My parents are both in their eighties and, like so many older people, they are understandably anxious in these troubling times.
They’re now self-isolating with Piers Morgan, which begs the question – have they not suffered enough?
The only ray of sunlight piercing their bleak existence is my arrival each morning. Actually, that’s only half true; I’m sure they are pleased to see me and hear my news bellowed through their window, but like an out-of-season Santa it’s what I have in my sack that is the real delight.
I’ve taken on a new job these days and am now a papergirl, albeit a rather more mature one than the job title suggests, but who’s quibbling in a pandemic? My morning run doubles as my paper round with a few local drops and then I hoof it past my folks’ house, a couple of miles away.
They’ve always been avid newspaper readers, especially my father who devours current affairs and would debate world events all day with anyone in the vicinity. Nowadays my mother’s role is to be Fiona Bruce, the panel and the audience, which could explain why she’s bent her knitting needles out of shape, is mainlining Chardonnay and wearing earplugs.
I know we’re all supposed to get our news on our phones and tablets but as a former print journalist I enjoy my news best when it’s laid out in front of me. And for my parents and their generation, especially during such a period of upheaval which has devastated their usual routines, there’s a comfort in maintaining what was a ritual of their day. That’s why I’ve made a point of ensuring they get their delivery, and yes, I’m wearing gloves and taking great care.
Now, more than ever, the pages of a newspaper should inform – there’s no escaping the depressing headlines – but also share the experiences of like-minded readers and the wonderful examples of kindness that are so prevalent. Our favourite newspaper should also be a comfort that inspires and delights and even takes us away from it all for a wee while.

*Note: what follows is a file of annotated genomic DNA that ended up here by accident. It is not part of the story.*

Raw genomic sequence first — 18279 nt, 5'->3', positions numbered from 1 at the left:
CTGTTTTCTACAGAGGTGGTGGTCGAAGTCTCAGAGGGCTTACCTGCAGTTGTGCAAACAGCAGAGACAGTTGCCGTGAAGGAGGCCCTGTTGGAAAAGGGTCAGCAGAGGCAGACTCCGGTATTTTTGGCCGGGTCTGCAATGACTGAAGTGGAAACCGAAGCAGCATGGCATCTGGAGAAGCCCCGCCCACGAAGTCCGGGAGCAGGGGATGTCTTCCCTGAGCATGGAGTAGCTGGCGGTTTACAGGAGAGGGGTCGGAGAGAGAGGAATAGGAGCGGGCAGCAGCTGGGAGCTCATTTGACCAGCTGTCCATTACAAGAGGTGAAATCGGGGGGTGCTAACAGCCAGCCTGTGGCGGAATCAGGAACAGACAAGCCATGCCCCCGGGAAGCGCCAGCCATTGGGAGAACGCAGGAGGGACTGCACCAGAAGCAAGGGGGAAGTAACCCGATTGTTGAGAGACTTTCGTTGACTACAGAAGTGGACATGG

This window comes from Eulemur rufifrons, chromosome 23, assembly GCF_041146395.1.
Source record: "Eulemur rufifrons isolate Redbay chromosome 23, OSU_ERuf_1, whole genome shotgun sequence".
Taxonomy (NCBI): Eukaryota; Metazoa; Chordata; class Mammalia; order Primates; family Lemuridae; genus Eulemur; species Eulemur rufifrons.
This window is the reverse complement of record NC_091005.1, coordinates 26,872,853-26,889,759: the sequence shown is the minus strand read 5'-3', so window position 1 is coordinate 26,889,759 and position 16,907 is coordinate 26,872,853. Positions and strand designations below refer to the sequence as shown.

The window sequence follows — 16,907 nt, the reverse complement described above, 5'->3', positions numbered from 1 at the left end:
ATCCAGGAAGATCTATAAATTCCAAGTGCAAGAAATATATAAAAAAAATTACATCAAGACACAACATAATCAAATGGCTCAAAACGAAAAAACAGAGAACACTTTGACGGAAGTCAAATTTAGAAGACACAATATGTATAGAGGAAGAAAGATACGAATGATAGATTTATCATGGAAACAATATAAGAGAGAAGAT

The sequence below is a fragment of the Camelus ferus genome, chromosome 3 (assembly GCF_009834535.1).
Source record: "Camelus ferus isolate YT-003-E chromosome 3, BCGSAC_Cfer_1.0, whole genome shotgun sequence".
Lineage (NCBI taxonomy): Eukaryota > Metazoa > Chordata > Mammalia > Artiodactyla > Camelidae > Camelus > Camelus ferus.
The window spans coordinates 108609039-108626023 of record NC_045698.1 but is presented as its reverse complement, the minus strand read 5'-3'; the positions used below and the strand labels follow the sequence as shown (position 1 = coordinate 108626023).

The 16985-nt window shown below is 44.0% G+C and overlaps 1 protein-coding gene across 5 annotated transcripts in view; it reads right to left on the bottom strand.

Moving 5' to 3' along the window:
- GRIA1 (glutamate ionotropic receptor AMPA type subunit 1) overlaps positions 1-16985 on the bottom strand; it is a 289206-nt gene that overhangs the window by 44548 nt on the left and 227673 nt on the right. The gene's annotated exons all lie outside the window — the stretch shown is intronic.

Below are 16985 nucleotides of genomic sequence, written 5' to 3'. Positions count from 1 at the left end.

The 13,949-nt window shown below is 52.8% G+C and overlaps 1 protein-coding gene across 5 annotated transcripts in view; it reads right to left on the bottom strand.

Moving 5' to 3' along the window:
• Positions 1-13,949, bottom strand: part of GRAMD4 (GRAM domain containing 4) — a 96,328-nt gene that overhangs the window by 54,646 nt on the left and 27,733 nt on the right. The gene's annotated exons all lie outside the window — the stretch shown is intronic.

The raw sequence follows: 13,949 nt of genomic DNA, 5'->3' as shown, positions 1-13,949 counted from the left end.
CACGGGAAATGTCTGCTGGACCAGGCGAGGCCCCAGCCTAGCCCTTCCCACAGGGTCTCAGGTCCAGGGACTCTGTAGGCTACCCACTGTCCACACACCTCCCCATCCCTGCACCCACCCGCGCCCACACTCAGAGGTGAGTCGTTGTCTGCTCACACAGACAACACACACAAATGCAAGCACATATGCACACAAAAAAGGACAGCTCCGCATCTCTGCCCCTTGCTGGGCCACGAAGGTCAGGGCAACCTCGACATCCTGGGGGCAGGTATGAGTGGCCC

With so much human contact lost, the ability to settle down and have a cup of tea with an old friend (who doesn’t need to be socially distant) is a treat. Not to mention the absence of fake news and irritating pop-ups.
In my small way I hope I’m playing a part in The Sunday Post’s admirable campaign to support Age Scotland in its bid to help the elderly who are in lockdown. The simple act of phoning someone who is lonely and troubled can work wonders; whether it’s imparting information or advice or just being a friendly voice to help them pass the time of day. One of the worst elements of this virus is that it robs us of the human instinct to put our arms around someone in need. This is the next best thing.
Not everyone has family who can call on them, and not everyone can manage the technology that’s enabling so many people to keep in touch. Although we hear about the joys of Zoom and Houseparty, there’s more chance of my dad hacking into the Pentagon mainframe than downloading an app. Never mind the technological knowhow of Bill Gates, my dad is about as tech-savvy as Bill Shankly, and he’s been deid for decades.
All we’ve managed to do so far is get my mum to get her head around FaceTime so that we can have a family bingo session on a Friday night. We did spend an inordinate amount of time staring at their living-room carpet before we talked them through flipping the phone camera!
Prizes include chocolate, toilet rolls and gin miniatures, and it can get pretty competitive. I’ve taken on the role of bingo caller. All those years reading the news have finally come in handy and when this is all over look out for me at your local Mecca.
My daughter, who lives in Cornwall, has taken to home-schooling her grandparents and twice a week she FaceTimes to make them do a crossword with her.
However, this isn’t proving half as much fun as the bingo, gin and chocolates and there have been occasions when her pupils “haven’t heard the phone ring”. It’s odd how age-related deafness can be so sporadic.
Other than that for my parents it’s the TV and each other and the hope of better days ahead.
Like so many of us who are comparatively young and fit and have so far avoided Covid-19 the biggest problem is the feeling of being entirely useless. Oh, how I wish I could drive an ambulance or take blood pressure.
At a time of so much sadness for so many families we may get bored – but we remain the lucky ones. And anyway, I’ve always got my paper round.
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